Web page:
Increasing blood pressure medications when older patients are discharged from the hospital may also hike falling, fainting or kidney injury risks, a new study shows. Investigators said such dangers outweigh possible treatment benefits.
Researchers from University of California, San Francisco and San Francisco VA Health Care System studied more than 4,000 patients who were at least 65 years old and hospitalized for non-cardiac issues. Patients discharged with greater amounts of blood pressure drugs saw no fewer cardiovascular events and no improvement of blood pressure control after one year. At the same time, risk for readmission and serious adverse events surged for some patients within 30 days of discharge.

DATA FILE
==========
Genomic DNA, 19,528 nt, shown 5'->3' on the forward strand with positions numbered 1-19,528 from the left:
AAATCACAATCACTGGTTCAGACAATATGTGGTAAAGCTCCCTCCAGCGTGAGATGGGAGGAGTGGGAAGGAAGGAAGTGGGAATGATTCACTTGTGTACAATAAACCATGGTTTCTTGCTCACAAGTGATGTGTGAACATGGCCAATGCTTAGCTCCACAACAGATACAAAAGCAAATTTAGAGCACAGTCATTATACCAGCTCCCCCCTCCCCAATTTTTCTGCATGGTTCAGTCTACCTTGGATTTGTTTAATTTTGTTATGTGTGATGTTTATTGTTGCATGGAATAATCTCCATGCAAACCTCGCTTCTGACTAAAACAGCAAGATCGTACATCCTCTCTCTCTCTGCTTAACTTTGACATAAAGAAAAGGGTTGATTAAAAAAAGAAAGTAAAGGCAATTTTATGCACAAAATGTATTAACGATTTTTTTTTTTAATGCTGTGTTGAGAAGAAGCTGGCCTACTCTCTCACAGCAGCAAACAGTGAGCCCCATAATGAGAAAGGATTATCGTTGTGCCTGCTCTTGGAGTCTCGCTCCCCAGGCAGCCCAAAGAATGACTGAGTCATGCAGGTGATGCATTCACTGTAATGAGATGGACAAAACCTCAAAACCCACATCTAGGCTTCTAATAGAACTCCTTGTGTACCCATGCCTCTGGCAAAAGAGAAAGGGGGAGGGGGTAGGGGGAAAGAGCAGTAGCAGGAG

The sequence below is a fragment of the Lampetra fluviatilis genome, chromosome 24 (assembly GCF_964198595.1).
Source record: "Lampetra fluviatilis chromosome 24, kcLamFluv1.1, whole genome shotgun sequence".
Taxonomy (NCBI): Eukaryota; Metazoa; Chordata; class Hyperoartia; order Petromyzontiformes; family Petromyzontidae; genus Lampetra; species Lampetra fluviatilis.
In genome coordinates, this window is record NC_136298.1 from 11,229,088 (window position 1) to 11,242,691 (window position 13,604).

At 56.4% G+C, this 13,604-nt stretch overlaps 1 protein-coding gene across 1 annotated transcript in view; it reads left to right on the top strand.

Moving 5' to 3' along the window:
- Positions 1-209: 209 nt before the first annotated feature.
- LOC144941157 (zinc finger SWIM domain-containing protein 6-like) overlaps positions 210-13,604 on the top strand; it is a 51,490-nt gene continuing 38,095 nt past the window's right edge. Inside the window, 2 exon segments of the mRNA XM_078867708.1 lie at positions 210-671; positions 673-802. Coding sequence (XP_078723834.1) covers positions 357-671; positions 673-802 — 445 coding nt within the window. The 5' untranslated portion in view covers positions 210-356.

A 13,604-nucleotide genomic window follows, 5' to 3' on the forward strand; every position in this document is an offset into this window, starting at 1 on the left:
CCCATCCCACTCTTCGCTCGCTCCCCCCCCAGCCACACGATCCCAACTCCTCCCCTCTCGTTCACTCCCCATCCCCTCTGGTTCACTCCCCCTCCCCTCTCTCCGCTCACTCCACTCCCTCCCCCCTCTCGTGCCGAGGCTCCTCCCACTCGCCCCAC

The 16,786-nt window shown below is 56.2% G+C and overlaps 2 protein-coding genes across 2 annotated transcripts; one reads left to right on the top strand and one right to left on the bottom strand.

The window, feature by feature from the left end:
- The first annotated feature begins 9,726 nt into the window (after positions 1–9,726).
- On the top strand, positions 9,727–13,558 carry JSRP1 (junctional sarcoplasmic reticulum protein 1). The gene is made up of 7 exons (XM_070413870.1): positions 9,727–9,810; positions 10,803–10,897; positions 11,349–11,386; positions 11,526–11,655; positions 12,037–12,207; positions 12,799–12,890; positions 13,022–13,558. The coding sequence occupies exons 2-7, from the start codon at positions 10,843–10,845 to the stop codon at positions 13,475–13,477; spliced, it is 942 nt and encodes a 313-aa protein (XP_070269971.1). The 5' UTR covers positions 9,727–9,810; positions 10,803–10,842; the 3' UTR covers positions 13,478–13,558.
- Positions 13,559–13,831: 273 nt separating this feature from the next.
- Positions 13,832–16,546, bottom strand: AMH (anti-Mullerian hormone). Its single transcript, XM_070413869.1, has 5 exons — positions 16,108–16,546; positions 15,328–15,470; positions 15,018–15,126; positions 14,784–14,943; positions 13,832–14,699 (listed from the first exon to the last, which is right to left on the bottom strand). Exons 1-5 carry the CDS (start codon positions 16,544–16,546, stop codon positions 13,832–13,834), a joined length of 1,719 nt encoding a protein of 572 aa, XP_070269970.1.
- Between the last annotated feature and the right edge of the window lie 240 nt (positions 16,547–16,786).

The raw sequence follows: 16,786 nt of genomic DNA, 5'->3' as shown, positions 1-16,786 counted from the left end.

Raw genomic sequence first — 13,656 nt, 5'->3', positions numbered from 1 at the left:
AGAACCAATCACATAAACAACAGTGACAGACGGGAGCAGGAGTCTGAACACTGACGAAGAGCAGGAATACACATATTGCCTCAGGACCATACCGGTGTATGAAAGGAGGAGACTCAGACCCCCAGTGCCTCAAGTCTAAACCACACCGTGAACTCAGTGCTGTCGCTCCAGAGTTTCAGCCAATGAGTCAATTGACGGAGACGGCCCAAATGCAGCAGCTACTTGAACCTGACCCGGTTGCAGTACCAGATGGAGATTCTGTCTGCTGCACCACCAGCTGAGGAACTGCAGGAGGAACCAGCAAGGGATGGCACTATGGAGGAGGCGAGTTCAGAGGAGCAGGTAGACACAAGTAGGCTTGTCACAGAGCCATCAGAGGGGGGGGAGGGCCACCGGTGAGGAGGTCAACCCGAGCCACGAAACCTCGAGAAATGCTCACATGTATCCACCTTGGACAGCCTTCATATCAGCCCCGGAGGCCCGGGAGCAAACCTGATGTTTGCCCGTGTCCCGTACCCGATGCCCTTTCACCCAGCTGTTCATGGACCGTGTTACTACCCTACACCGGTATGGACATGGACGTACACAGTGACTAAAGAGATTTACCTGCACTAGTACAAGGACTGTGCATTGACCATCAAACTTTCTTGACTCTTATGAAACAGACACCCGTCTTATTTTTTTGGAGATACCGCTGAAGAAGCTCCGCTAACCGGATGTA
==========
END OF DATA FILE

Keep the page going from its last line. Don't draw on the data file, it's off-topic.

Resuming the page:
“Our findings suggest that making medication changes during this period is not beneficial,” said the study’s lead author, Timothy Anderson, M.D., MAS, MA, a primary care research fellow in UCSF’s Division of General Internal Medicine.
“Instead, deferring medication adjustments to outpatient doctors to consider once patients are recovered from their acute illness is likely to be a safer course,” he added. The findings were published in the August 19 issue of JAMA Internal Medicine.